Sunday, June 14, 2009

With a Spirit of Adventure, I Suggest you see the movie UP.

Greetings fellow Network of Love Lovers!

On Sunday night, I decided to use a Marcus Cinema Gift Card that I received several years ago as a Christmas. Finally I used the card–––and it was well worth the wait.

I saw Pixar’s newest movie UP, and was incredibly impressed with the entire production. As is generally the case with Pixar movies, the animation is quite a sight. However, it was the story that I will most remember–––in particular the relationship between Carl and Ellie Frederickson. Without giving too much away, Carl and Ellie are two childhood friends who end up marrying each other early on in the film. Carl is more reserved and quiet while Ellie is an absolute go-getter and talkative person. They really seem to compliment each other.

Early on in the film, there is a four-minute montage where Carl and Ellie gracefully grow old together and experience some challenging moments with one another–––including a painful miscarriage. In the end, Ellie and Carl just have each other. And again, not to give too much away, but the audience finds out in the first fifteen minutes of the film that Ellie passes away before Carl, leaving Carl alone without his soul mate.

The movie is as much about Carl’s resurrection via comprehending and coping with the loss of a truly dear friend. An especially touching part of the movie is a scene where Carl relives the life Ellie and him had together through paging through Ellie’s “Adventure Book.” We find out just how much of an adventure living with Carl really was for Ellie. Ellie seems to come to the realization that it is in some of lives most seemingly idle or basic, simple moments that the Spirit of Adventure most radiates. Looking at her relationship with Carl as an “adventure” seems to make it fresh, life-giving and Spirit-sharing. It is only through incredible struggles and feelings of tremendous isolation that Carl realizes he can continue without Ellie. It is her memory that ultimately provides him the strength and courage to continue on a new adventure, a new journey.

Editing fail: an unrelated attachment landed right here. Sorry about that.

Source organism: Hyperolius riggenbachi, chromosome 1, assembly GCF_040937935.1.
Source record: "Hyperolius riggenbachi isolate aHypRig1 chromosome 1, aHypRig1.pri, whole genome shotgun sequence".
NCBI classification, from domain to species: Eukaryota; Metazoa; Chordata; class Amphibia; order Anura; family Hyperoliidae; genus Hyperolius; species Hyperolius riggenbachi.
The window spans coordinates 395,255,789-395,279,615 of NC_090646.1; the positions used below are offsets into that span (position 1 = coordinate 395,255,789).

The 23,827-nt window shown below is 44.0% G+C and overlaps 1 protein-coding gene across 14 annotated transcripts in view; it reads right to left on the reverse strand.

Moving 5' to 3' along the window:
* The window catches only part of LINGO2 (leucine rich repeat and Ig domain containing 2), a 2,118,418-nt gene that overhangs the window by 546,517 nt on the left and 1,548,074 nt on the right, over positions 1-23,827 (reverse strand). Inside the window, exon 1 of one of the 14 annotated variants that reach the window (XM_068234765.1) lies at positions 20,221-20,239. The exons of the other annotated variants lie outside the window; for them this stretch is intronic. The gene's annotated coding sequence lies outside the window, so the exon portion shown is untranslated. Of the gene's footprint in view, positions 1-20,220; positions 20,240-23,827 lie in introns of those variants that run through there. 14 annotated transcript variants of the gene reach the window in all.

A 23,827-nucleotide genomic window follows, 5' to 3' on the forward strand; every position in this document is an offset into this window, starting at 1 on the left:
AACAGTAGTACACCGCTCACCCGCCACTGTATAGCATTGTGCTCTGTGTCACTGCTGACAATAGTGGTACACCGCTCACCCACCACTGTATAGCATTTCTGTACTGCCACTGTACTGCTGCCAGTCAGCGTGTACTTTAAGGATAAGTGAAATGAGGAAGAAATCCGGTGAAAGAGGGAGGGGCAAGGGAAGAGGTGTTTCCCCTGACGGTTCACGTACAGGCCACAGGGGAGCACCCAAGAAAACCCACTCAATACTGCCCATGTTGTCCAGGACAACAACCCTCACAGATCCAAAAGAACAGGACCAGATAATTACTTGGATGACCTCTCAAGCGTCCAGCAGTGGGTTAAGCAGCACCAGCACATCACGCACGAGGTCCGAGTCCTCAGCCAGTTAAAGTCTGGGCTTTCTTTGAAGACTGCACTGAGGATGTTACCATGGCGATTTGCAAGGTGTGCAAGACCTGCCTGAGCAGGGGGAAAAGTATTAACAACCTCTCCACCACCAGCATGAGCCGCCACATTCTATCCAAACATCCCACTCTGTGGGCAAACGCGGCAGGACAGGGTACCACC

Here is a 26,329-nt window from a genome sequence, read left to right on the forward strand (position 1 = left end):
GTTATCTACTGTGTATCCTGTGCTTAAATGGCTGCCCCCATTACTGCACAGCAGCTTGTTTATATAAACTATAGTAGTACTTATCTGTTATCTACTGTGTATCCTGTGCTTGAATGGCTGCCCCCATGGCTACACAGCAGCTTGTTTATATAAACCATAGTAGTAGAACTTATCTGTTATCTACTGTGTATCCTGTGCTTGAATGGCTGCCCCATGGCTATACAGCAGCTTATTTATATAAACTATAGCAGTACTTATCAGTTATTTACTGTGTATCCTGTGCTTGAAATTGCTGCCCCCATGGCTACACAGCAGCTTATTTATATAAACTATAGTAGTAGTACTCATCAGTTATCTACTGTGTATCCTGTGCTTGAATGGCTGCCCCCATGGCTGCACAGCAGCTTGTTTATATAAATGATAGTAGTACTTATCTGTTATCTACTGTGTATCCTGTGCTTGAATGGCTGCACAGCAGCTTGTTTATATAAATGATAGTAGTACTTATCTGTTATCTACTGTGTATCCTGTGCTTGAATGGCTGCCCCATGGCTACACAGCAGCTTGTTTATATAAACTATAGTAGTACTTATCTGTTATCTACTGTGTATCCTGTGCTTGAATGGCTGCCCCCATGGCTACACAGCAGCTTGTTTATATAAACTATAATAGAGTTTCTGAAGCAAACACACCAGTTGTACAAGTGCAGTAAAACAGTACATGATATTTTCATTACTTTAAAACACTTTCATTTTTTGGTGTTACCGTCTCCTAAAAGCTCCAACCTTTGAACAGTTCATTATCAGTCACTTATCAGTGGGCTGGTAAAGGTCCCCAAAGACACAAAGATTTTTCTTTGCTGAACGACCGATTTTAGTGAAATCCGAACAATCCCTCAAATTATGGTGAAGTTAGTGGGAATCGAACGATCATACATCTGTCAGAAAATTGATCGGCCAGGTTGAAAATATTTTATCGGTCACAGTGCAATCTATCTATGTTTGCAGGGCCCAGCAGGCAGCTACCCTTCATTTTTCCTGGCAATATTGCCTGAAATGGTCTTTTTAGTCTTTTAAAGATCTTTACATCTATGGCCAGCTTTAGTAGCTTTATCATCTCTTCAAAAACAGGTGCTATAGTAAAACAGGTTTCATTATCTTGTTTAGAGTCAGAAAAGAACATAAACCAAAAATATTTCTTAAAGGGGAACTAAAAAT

Carl goes through the grieving process: he moves from life with Ellie, to her death, to a kind of in-this-life resurrection both of his own Spirit and the Spirit of Adventure that Ellie had helped him foster and develop.

The movie, among many other things, shows us that a seed planted within us by someone who we especially admire and care for can still grow even when that person leaves us. And that is something that can provide each and every one of us with much hope when facing some of life’s greatest obstacles.

I suggest you go and see the movie if you have the time and money. It is a small investment that is well worth it in my opinion.

Feel free to post any comments you might have after having seen the movie.

Peace and blessings~

With love,

Your friend bob : )

1 comment:

Andy Kirchoff said...

Another excellent Pixar production, just like Ratatouille and Wall-E before it.

Your point about Carl's "resurrection" resonates with me particularly deeply. I also found that theme particularly powerful and poignant, though I didn't quite catch the theology behind it that you did.

There's a line from Russell (the "fat kid"/boy scout character) that really catches your point about "simplicity," too. He's talking to Carl about his dad and mentions that even though he never really does anything "exciting" with him, it's the most "boring" moments that he remembers the most!

I second your recommendation, Bob. A word of caution to potential moviegoers, though: you might want to bring a hanky. There were multiple parts of the movie where I was in tears! It's that good!